40 CFR § 266.111 - Standards for direct transfer.
(a) Applicability. The regulations in this section apply to owners and operators of boilers and industrial furnaces subject to §§ 266.102 or 266.103 if hazardous waste is directly transferred from a transport vehicle to a boiler or industrial furnace without the use of a storage unit.
(1) When used in this section, the following terms have the meanings given below:
Direct transfer equipment means any device (including but not limited to, such devices as piping, fittings, flanges, valves, and pumps) that is used to distribute, meter, or control the flow of hazardous waste between a container (i.e., transport vehicle) and a boiler or industrial furnace.
Container means any portable device in which hazardous waste is transported, stored, treated, or otherwise handled, and includes transport vehicles that are containers themselves (e.g., tank trucks, tanker-trailers, and rail tank cars), and containers placed on or in a transport vehicle.
(2) This section references several requirements provided in subparts I and J of parts 264 and 265. For purposes of this section, the term “tank systems” in those referenced requirements means direct transfer equipment as defined in paragraph (b)(1) of this section.
(c) General operating requirements.
(2) Direct transfer equipment used for pumpable hazardous waste shall always be closed, except when necessary to add or remove the waste, and shall not be opened, handled, or stored in a manner that may cause any rupture or leak.
(i) Generate extreme heat or pressure, fire, explosion, or violent reaction;
(ii) Produce uncontrolled toxic mists, fumes, dusts, or gases in sufficient quantities to threaten human health;
(iii) Produce uncontrolled flammable fumes or gases in sufficient quantities to pose a risk of fire or explosions;
(vi) Threaten human health or the environment.
(5) The owner or operator of the facility shall use appropriate controls and practices to prevent spills and overflows from the direct transfer equipment or its secondary containment systems. These include at a minimum:
(i) Spill prevention controls (e.g., check valves, dry discount couplings); and
(ii) Automatic waste feed cutoff to use if a leak or spill occurs from the direct transfer equipment.
(1) The containment requirements of § 264.175 of this chapter;
(2) The use and management requirements of subpart I, part 265 of this chapter, except for §§ 265.170 and 265.174, and except that in lieu of the special requirements of § 265.176 for ignitable or reactive waste, the owner or operator may comply with the requirements for the maintenance of protective distances between the waste management area and any public ways, streets, alleys, or an adjacent property line that can be built upon as required in Tables 2-1 through 2-6 of the National Fire Protection Association's (NFPA) “Flammable and Combustible Liquids Code,” (1977 or 1981), (incorporated by reference, see § 260.11). The owner or operator must obtain and keep on file at the facility a written certification by the local Fire Marshall that the installation meets the subject NFPA codes; and
(3) The closure requirements of § 264.178 of this chapter.
(e) Direct transfer equipment. Direct transfer equipment must meet the following requirements:
(i) For all new direct transfer equipment, prior to their being put into service; and
(ii) For existing direct transfer equipment within 2 years after August 21, 1991.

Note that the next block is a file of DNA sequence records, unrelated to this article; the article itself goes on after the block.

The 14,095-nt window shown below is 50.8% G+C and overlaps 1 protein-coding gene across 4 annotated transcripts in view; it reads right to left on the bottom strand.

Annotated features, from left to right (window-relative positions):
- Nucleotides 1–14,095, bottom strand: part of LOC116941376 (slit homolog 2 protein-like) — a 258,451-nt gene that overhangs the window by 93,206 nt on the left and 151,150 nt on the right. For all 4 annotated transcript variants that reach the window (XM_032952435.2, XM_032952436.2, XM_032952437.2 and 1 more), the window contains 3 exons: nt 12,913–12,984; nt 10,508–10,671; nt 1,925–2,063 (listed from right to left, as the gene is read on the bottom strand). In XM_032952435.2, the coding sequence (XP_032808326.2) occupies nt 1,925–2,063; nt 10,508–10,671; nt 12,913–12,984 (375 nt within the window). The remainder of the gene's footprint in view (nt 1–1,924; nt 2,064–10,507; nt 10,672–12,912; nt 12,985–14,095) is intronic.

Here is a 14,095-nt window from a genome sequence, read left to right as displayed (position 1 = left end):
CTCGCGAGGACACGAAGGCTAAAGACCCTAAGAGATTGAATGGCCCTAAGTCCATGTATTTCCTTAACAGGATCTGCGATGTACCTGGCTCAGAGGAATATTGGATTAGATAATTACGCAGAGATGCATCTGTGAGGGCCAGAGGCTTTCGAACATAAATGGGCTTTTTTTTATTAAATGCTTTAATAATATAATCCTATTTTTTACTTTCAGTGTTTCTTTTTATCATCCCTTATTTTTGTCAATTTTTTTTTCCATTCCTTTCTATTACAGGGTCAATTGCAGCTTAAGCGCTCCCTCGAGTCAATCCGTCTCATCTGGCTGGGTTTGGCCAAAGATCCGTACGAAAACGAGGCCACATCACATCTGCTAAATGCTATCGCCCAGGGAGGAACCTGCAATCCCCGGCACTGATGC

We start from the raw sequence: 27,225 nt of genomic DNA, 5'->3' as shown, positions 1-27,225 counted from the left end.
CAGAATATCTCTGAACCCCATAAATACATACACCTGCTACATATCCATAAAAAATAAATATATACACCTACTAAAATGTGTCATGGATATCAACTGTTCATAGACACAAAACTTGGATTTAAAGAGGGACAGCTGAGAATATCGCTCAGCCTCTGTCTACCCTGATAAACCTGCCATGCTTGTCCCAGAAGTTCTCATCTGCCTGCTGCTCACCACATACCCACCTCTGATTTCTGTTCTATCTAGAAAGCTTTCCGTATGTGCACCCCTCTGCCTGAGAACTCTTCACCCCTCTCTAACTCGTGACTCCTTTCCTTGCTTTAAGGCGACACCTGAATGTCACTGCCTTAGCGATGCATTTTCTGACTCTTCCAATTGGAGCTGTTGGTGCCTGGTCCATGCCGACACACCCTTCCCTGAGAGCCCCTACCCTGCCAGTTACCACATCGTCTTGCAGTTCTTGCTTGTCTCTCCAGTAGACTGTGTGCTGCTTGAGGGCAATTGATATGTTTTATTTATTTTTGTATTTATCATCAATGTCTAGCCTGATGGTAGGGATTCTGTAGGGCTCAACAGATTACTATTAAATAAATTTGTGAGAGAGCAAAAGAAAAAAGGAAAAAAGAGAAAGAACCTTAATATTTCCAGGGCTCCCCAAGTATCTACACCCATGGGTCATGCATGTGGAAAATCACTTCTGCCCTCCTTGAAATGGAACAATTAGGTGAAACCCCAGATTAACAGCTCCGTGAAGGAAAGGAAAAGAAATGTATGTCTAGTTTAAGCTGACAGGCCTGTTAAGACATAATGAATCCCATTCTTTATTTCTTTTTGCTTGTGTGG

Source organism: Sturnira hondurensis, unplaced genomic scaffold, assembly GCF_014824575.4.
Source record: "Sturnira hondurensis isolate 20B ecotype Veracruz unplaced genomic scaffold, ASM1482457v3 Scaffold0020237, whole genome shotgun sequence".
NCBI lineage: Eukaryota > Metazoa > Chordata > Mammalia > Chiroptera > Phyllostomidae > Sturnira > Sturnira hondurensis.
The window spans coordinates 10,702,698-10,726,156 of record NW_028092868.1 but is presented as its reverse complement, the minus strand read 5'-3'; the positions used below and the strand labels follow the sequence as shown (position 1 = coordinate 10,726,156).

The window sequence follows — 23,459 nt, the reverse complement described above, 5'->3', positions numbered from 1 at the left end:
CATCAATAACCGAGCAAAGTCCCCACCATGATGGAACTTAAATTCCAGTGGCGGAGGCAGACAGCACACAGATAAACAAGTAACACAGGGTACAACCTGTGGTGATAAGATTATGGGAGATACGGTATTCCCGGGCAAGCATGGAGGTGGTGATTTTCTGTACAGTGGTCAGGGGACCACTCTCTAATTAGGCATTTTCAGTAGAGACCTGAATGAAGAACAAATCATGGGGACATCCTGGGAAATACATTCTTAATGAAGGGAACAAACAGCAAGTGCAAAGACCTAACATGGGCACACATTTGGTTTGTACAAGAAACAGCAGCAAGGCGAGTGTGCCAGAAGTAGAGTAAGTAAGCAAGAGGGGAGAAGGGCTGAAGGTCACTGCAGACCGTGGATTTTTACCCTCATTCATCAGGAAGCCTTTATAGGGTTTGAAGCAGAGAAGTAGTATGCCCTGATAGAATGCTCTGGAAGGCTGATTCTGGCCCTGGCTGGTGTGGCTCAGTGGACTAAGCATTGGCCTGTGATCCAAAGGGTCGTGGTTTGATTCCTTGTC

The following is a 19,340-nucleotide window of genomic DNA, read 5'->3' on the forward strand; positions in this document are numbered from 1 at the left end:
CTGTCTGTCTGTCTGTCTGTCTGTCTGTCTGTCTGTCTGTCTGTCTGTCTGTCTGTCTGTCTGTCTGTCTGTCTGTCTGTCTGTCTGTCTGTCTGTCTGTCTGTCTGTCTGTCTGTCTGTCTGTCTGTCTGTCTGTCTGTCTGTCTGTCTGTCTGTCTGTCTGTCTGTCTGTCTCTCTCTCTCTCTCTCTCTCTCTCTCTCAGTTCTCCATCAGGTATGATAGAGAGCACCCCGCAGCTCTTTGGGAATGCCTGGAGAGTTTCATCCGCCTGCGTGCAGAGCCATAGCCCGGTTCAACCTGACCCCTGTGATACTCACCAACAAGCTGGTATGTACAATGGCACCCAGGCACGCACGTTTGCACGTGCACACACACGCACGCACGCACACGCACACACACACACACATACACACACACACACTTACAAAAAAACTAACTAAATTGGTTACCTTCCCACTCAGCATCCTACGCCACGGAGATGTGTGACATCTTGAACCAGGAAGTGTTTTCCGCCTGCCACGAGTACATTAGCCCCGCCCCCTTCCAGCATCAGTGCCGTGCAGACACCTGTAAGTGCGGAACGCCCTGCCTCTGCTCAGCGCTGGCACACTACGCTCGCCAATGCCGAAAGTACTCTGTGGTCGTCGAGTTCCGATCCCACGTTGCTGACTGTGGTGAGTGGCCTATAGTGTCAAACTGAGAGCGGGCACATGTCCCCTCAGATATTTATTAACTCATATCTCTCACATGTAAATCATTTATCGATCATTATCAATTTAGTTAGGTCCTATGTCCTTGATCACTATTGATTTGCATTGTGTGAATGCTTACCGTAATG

(2) Requirements prior to meeting secondary containment requirements.
(i) For existing direct transfer equipment that does not have secondary containment, the owner or operator shall determine whether the equipment is leaking or is unfit for use. The owner or operator shall obtain and keep on file at the facility a written assessment reviewed and certified by a qualified, registered professional engineer in accordance with § 270.11(d) of this chapter that attests to the equipment's integrity by August 21, 1992.
(ii) This assessment shall determine whether the direct transfer equipment is adequately designed and has sufficient structural strength and compatibility with the waste(s) to be transferred to ensure that it will not collapse, rupture, or fail. At a minimum, this assessment shall consider the following:
(A) Design standard(s), if available, according to which the direct transfer equipment was constructed;
(B) Hazardous characteristics of the waste(s) that have been or will be handled;
(C) Existing corrosion protection measures;
(D) Documented age of the equipment, if available, (otherwise, an estimate of the age); and
(E) Results of a leak test or other integrity examination such that the effects of temperature variations, vapor pockets, cracks, leaks, corrosion, and erosion are accounted for.
(iii) If, as a result of the assessment specified above, the direct transfer equipment is found to be leaking or unfit for use, the owner or operator shall comply with the requirements of §§ 265.196 (a) and (b) of this chapter.
(3) Inspections and recordkeeping.
(A) Overfill/spill control equipment (e.g., waste-feed cutoff systems, bypass systems, and drainage systems) to ensure that it is in good working order;
(B) The above ground portions of the direct transfer equipment to detect corrosion, erosion, or releases of waste (e.g., wet spots, dead vegetation); and
(C) Data gathered from monitoring equipment and leak-detection equipment, (e.g., pressure and temperature gauges) to ensure that the direct transfer equipment is being operated according to its design.
(iii) Records of inspections made under this paragraph shall be maintained in the operating record at the facility, and available for inspection for at least 3 years from the date of the inspection.